3. Build Coping Skills
There are many coping strategies for stress and anxiety management. To identify the ones that may work for you patient, consider their hobbies and interests. Help patients identify strategies that distract or self soothe a patient when they are feeling stress and anxiety symptoms. Distractions can be watching funny videos or reading a book. Self soothing can include listening to their favorite music, drinking a cup of tea, taking a bath or sitting by a comforting, warm fireplace. Promote social support and opportunities to engage in social events within the patient’s abilities. For patients who are struggling, ensure a crisis plan is in place and that they have resources and numbers to call when needed. The National Suicide Prevention Lifeline number is: 1-800-273-8255.
Exercise is a great way to expend nervous energy and reduce rumination on negative thoughts. Additionally, exercise combats obesity and increases the body’s ability to achieve homeostasis during anxiety (Dumas, 2018). Develop an exercise plan for your patients. This may be a sensory diet for a pediatric patient or a upper extremity work out plan related to a specific hobby for an adult patient. Make it fun!
Long term stress and anxiety can negatively impact metabolic efficiency. The body remains in a state of “fight or flight.” When the body is in “fight or flight” mode, the sympathetic nervous system is working: the heart rate increases, blood vessel constrict, and digestion is reduced. Sympathetic overdrive can lead to decreased digestive enzyme release, reduce smooth muscle contraction in the gut, impaired nutrient absorption, and disrupted protein synthesis from chronic elevated cortisol (Dumas, 2018). To counteract these negative problems, promote healthy eating. Support a diet high in antioxidants, natural food, and avoidance of highly processed foods. Interventions can incorporate meal planning and creating grocery lists that support a healthy diet. Consider a referral to a nutritionist if appropriate.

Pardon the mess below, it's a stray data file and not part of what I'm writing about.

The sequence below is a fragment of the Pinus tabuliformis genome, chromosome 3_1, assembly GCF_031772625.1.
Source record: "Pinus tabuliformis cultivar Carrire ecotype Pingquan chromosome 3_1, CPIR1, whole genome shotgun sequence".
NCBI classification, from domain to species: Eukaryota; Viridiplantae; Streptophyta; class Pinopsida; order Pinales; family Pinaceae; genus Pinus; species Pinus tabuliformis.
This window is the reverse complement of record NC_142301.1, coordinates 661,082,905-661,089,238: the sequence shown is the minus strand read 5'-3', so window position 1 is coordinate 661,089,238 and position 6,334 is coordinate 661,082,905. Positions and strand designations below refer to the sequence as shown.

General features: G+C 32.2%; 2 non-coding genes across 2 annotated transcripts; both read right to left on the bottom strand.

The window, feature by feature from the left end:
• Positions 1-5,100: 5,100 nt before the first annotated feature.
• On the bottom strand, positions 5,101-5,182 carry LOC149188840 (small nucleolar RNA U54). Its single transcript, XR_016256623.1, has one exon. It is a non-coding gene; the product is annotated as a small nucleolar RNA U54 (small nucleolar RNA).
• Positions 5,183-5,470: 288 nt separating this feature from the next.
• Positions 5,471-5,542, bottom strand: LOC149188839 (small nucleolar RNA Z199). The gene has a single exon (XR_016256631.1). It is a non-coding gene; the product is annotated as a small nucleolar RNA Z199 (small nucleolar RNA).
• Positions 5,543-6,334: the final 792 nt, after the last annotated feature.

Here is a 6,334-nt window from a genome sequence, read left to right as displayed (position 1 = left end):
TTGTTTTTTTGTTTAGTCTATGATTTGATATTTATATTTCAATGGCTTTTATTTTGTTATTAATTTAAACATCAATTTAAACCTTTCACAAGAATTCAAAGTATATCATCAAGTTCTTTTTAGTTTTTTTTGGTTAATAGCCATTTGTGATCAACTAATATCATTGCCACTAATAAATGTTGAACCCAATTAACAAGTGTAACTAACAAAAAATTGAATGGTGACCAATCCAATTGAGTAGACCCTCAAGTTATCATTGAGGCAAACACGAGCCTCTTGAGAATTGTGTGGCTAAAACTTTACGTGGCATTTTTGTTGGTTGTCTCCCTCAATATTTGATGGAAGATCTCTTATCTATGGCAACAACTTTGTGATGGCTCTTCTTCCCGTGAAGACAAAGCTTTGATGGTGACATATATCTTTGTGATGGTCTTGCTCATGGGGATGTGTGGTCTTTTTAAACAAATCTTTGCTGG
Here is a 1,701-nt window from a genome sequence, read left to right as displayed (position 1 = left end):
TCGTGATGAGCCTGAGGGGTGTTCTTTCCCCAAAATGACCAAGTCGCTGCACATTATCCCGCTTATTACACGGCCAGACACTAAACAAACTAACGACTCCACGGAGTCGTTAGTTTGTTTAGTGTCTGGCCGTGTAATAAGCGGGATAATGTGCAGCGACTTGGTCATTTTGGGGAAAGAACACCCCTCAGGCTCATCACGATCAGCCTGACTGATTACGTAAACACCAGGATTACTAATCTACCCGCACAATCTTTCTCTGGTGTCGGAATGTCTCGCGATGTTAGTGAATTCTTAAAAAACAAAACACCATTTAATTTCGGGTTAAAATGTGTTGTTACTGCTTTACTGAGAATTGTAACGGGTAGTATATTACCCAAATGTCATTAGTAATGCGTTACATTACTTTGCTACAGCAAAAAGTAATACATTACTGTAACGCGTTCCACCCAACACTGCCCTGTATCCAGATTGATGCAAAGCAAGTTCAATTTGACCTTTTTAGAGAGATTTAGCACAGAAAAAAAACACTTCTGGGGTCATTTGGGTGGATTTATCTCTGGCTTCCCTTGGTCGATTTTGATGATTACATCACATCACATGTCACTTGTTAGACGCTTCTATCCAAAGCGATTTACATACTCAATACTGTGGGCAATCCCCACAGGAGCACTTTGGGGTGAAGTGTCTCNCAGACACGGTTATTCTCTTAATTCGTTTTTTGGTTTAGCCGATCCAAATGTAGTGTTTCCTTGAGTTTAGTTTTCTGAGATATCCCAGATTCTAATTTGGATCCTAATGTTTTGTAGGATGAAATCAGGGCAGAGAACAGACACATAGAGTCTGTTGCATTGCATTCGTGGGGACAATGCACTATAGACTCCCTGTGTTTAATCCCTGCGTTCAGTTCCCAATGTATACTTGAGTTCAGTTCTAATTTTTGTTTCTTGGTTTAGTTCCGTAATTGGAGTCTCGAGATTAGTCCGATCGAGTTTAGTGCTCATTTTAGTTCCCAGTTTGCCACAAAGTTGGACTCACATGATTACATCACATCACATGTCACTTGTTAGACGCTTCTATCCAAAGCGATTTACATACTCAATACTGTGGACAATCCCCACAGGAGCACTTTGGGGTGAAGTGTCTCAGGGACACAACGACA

Mindfulness is a mental state achieved by focusing a nonjudgmental awareness on the present moment. Outcomes of mindfulness include a reduced focus on past and future, reduced pain and anxiety, and reduced tendency for mind to wander. There are several ways to promote mindfulness both within treatment sessions and outside of skilled therapy.
7. Consider Complementary Medicines
Today, over 75% of health professionals are recommending complementary medicines (Dumas, 2018). Complementary medicines include: Massage Therapy, Yoga and Meditation, Acupuncture, Herbal Remedies and Aroma and Light Therapies. Survey your patient’s interests and consider if complementary medicine may be a great adjunct to your patient’s recovery process.
Use the aforementioned ideas to help combat symptoms of stress and anxiety in your patient caseload. The next time you have a busy week and feel symptoms of stress and anxiety, select one to trial on yourself! Let us know here at NGOT which ones are working for you and your patients. We look forward to hearing your feedback.
- Dumas, T. C. (2018, May). Calming an overactive brain. Paper presented at Institute for brain potential continuing education course, Bozeman, MT.
- NIMH » Mental Illness. (2017, November).